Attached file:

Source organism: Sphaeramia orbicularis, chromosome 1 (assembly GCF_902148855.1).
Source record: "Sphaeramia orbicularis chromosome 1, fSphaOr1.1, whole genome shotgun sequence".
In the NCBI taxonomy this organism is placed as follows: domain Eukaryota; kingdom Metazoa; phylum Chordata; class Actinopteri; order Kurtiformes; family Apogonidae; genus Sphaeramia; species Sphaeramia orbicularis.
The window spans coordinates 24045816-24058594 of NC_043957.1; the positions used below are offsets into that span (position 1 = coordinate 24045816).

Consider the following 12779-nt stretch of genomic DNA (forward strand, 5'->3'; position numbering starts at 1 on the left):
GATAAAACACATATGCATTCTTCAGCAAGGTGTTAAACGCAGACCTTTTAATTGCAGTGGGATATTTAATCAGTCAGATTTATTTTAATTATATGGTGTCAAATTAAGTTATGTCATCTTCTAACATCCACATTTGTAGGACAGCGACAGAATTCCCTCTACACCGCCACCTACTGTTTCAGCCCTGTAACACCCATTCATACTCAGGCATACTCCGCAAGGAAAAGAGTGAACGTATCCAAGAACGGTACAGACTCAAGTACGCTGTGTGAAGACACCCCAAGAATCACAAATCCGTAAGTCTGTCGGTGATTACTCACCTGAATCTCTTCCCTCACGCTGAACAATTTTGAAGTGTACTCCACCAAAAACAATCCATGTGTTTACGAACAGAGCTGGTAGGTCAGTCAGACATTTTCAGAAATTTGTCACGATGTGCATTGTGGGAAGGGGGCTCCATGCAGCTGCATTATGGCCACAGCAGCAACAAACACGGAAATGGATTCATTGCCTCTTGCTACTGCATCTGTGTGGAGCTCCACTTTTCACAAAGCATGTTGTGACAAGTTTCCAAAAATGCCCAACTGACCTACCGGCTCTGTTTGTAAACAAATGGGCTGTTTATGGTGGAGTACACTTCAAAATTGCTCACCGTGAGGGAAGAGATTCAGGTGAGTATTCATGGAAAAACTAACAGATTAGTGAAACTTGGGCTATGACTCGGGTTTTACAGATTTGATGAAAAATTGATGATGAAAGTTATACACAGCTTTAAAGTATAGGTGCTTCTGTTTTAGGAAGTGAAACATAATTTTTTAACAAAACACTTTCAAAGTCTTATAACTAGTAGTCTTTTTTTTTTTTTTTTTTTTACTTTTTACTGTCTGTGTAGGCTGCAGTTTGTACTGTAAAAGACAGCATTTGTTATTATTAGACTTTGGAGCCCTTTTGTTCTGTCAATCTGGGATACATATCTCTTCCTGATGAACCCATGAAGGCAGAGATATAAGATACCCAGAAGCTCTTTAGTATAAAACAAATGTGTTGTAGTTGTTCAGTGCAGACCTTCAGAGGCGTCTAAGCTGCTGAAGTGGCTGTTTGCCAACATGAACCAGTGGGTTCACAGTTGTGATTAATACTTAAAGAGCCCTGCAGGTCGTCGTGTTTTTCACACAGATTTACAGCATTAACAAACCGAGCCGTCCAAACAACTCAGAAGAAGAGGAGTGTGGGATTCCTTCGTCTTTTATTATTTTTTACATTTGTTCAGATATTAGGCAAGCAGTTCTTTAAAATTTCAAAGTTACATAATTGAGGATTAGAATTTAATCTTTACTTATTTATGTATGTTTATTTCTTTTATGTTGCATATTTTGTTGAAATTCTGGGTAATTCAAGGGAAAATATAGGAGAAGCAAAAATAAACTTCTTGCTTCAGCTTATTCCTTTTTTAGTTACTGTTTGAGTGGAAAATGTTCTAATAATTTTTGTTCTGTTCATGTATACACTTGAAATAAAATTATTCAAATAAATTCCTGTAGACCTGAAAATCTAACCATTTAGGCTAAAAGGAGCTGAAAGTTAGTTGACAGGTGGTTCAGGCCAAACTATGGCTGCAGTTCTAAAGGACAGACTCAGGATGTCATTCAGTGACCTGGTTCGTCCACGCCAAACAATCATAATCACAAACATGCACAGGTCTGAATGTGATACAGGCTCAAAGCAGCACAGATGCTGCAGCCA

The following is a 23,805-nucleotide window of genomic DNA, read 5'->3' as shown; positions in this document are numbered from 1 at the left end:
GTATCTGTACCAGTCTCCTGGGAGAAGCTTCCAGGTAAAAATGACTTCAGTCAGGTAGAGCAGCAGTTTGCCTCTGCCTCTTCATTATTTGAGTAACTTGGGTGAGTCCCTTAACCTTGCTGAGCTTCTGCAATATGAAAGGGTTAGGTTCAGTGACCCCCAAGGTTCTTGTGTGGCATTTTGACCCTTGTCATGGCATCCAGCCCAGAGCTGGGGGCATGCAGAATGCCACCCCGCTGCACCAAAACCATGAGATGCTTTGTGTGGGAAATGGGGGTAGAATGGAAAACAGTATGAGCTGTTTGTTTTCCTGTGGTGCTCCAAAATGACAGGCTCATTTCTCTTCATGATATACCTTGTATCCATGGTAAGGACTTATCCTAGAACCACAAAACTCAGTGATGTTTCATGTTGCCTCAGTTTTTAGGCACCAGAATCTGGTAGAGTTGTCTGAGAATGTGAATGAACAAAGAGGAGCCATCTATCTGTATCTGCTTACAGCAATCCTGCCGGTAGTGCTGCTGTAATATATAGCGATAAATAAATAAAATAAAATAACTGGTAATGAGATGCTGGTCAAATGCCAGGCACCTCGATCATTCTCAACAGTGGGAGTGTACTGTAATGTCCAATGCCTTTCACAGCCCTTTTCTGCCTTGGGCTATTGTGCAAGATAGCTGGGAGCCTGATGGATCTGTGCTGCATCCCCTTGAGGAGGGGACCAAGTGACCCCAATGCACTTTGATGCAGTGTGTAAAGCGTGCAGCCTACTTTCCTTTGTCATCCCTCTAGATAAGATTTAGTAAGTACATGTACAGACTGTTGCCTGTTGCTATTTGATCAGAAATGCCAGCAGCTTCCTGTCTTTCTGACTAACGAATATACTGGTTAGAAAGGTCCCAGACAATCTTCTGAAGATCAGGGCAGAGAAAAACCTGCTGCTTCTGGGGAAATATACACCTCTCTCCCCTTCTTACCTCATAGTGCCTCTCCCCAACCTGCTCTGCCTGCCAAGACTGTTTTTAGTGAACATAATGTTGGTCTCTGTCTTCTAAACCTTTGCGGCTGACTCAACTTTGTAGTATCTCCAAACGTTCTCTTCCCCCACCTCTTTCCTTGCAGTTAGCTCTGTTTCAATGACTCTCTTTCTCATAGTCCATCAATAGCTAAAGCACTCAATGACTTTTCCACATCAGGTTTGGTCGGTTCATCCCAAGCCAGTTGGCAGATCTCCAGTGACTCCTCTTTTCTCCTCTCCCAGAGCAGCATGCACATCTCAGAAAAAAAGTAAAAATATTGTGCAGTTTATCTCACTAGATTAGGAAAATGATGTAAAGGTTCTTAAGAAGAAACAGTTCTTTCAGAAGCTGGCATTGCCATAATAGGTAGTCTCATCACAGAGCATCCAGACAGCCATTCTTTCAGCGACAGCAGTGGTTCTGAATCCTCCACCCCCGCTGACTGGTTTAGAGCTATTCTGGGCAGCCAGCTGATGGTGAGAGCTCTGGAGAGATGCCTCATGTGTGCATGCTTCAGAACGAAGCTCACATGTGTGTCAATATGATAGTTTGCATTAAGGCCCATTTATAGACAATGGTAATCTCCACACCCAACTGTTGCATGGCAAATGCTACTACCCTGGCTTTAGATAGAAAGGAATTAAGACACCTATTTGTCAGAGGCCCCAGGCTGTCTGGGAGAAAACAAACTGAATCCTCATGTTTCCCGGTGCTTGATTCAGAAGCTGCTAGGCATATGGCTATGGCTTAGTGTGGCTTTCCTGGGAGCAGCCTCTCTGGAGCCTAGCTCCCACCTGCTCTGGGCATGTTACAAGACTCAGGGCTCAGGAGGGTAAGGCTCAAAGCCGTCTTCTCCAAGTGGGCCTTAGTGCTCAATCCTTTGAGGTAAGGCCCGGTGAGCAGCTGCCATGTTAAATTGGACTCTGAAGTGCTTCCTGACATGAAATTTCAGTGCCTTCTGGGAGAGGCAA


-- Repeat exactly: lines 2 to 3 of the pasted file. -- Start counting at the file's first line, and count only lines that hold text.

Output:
Source record: "Sphaeramia orbicularis chromosome 1, fSphaOr1.1, whole genome shotgun sequence".
In the NCBI taxonomy this organism is placed as follows: domain Eukaryota; kingdom Metazoa; phylum Chordata; class Actinopteri; order Kurtiformes; family Apogonidae; genus Sphaeramia; species Sphaeramia orbicularis.